Read Before You Eat

Read Before You Eat

With the holidays upon us, nutrition often takes a backseat. However, understanding the nutrition label is a great way to stay on top of your health this winter. Here is a crash course to help you make informed food choices.

Serving Size
The serving size is the amount of food from the packaging that has been determined as appropriate. For example, if the package contains more than one, say two or even three and- a-half servings, then you’ll need to do some math to determine the calories and nutrients.

This might be the most familiar part of the nutrition label. Calories are a measure of the energy found in foods. Energy needs vary from person to person and are determined by factors such as your sex, age, current weight and activity level.

Protein is made of amino acids, which are the building blocks of many things in our body like cells, blood, muscle tissues, etc. When it comes to weight loss, protein can help preserve our muscle tissues and maintain more of our healthy weight so that our body has what it needs to start burning up fat. Some studies show that about 4 oz. of lean protein – like lean ham and skinless chicken or turkey, fish or lean cuts of beef that are prepared with low fat cooking methods – can help maintain our skeletal muscle tissue.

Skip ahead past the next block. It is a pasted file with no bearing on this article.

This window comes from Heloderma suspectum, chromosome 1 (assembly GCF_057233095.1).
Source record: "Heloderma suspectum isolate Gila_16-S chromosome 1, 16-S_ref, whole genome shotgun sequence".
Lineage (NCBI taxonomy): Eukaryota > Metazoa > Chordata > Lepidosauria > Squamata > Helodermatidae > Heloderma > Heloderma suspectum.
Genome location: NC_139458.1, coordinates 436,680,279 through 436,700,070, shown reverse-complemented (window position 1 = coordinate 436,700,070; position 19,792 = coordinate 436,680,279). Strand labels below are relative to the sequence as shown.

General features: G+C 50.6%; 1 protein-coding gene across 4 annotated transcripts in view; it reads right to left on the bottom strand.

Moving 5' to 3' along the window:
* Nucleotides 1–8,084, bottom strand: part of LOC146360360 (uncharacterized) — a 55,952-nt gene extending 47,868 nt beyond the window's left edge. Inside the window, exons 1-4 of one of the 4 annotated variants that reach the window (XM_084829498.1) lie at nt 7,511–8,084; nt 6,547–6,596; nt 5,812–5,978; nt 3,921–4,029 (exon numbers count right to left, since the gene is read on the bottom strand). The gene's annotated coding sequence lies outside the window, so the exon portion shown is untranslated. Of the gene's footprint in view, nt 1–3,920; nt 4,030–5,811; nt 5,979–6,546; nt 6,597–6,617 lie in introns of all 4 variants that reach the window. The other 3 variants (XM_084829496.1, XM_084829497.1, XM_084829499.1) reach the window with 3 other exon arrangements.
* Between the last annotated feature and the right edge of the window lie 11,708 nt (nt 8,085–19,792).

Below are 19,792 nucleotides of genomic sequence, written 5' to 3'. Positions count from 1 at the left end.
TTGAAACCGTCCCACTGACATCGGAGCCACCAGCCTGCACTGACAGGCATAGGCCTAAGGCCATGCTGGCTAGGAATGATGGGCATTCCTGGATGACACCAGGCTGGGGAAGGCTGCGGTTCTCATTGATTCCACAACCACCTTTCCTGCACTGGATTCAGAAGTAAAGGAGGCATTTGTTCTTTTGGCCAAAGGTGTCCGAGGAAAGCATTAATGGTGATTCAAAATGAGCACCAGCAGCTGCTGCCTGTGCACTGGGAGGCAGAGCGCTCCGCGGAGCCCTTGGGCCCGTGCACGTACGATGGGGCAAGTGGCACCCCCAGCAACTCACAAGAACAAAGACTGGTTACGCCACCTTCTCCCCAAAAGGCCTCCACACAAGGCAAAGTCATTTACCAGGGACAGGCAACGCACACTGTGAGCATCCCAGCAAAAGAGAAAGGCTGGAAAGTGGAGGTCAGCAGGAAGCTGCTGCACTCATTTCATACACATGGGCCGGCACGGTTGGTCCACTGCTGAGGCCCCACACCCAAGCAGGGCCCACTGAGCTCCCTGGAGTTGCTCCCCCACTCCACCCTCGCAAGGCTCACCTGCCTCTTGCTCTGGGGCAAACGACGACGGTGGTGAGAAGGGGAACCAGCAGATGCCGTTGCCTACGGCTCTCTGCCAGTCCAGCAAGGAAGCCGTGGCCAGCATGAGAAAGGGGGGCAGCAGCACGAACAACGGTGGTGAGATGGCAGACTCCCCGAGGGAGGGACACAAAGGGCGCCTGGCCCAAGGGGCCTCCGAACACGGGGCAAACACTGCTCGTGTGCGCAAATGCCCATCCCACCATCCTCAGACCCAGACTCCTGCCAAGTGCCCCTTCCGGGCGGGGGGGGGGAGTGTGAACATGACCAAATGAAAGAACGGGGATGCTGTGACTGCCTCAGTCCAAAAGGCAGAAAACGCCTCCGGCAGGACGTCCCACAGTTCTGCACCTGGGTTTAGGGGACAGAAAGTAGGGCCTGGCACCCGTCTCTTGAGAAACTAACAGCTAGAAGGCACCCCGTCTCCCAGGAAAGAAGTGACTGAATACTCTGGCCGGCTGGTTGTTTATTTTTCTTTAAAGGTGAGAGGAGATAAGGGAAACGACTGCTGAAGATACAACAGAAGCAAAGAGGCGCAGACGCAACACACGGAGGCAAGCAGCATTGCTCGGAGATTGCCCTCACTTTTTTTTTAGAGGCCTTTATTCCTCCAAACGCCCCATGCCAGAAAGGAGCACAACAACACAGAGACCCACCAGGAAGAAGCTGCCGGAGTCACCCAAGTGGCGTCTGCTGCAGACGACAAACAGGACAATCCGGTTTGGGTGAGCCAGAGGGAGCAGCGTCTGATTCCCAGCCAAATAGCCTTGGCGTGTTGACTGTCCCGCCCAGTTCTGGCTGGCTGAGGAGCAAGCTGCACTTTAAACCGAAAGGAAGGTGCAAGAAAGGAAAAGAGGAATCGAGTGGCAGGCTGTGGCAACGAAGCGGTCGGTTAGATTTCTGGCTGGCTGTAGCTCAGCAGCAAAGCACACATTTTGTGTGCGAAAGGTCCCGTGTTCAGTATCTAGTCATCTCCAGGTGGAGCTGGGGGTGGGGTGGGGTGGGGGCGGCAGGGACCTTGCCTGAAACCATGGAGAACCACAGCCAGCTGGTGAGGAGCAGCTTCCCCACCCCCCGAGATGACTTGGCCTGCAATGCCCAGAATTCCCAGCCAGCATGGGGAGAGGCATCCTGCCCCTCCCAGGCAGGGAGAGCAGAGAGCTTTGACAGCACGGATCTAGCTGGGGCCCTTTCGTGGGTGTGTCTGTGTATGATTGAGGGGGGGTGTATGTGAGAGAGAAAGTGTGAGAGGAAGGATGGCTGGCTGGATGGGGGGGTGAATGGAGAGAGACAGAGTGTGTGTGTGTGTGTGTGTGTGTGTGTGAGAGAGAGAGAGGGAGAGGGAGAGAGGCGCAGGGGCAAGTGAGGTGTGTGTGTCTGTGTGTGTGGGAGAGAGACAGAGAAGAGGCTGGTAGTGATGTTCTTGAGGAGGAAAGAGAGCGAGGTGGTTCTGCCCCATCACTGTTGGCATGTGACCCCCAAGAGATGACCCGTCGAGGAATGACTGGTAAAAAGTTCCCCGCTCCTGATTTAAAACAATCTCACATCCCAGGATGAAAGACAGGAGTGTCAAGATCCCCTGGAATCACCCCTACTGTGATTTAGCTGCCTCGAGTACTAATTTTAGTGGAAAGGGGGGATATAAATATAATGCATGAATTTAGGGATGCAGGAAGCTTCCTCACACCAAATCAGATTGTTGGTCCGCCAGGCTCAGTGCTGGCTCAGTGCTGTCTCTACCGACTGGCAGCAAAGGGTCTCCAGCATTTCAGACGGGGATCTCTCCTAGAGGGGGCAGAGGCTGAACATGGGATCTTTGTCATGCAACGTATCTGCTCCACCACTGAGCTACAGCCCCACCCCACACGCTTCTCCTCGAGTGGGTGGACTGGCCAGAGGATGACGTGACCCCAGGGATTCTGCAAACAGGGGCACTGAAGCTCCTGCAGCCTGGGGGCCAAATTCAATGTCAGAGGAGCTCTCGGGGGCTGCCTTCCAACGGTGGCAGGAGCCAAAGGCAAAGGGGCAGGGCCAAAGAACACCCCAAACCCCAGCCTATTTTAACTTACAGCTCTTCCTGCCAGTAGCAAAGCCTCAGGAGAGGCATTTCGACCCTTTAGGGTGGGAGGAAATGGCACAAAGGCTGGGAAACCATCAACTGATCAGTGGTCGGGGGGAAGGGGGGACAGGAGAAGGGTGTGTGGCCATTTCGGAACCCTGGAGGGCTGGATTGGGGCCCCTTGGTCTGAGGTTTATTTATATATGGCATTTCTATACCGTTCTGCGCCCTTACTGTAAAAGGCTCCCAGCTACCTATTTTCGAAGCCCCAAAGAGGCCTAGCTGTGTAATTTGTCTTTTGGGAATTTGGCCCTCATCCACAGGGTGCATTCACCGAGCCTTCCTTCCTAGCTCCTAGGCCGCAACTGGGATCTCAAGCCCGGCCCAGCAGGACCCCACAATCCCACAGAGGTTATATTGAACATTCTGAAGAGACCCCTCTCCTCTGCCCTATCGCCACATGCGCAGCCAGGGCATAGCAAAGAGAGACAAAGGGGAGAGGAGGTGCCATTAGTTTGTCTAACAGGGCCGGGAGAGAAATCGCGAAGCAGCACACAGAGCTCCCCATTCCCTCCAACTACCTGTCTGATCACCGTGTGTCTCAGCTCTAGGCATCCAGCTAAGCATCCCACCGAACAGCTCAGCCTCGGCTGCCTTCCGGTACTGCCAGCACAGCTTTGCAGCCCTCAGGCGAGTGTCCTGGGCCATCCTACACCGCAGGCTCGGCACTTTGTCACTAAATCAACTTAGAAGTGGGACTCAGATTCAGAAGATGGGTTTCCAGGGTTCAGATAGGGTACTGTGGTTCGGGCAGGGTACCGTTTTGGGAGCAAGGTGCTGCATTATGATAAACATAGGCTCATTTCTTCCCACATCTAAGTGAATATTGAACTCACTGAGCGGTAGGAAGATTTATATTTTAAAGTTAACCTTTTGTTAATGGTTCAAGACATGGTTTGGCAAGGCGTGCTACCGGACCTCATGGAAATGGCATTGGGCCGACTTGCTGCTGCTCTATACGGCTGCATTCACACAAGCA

Carbohydrates & Fiber
Carbohydrates are a source of energy for our bodies that come from either sugars or starches. It is best to look for carbohydrate choices that are high in fiber like fruits, vegetables, beans, legumes and whole grains. Use the simple equation below to help determine higher fiber options, which can help with hunger and leave you feeling more satisfied.

Total carbohydrate divided by total fiber. The results of this equation will show us whether or not the food is a healthy choice. Greater than 10 = AVOID. From 5-10 = OK. Less than 5 = IDEAL (this food is a good source of fiber).

It’s not fair, but fat gets a negative reputation. Not all fat is considered dangerous; however, fat is the most energy dense of the macronutrients needed for survival: carbohydrates, proteins and fats. Look for items with heart healthy fats (monounsaturated or polyunsaturated) and avoid saturated and trans fat. Healthy fats are found in olive, canola or peanut oils, olives, avocados and nuts.

Today, sodium intake is typically well above ideal levels in the United States. Most Americans consume 4,000 - 6,000 mg of sodium each day although guidelines suggest consumption should be as low as 1,500 mg per day. Since the ideal sodium goal is difficult to meet, you may be more successful simply cutting back on salt.

Here are a few tips:

  • Rinse your canned vegetables.
  • Use herbs and spices instead salt while cooking – try salt-free seasonings.
  • Limit fast foods and eating out, restaurant meals can contain a day’s worth of sodium in one meal!
  • Consider baking or grilling your own meat for sandwiches instead relying on deli meats.

Remember, a few small changes can make a big difference in managing your weight and your health. It only takes a few minutes to read a nutrition label, even less now that you know what to look for.

Interested in learning more? The Tallahassee Memorial Bariatric Center is available at TMH.ORG/Bariatric or 850-431-5404.

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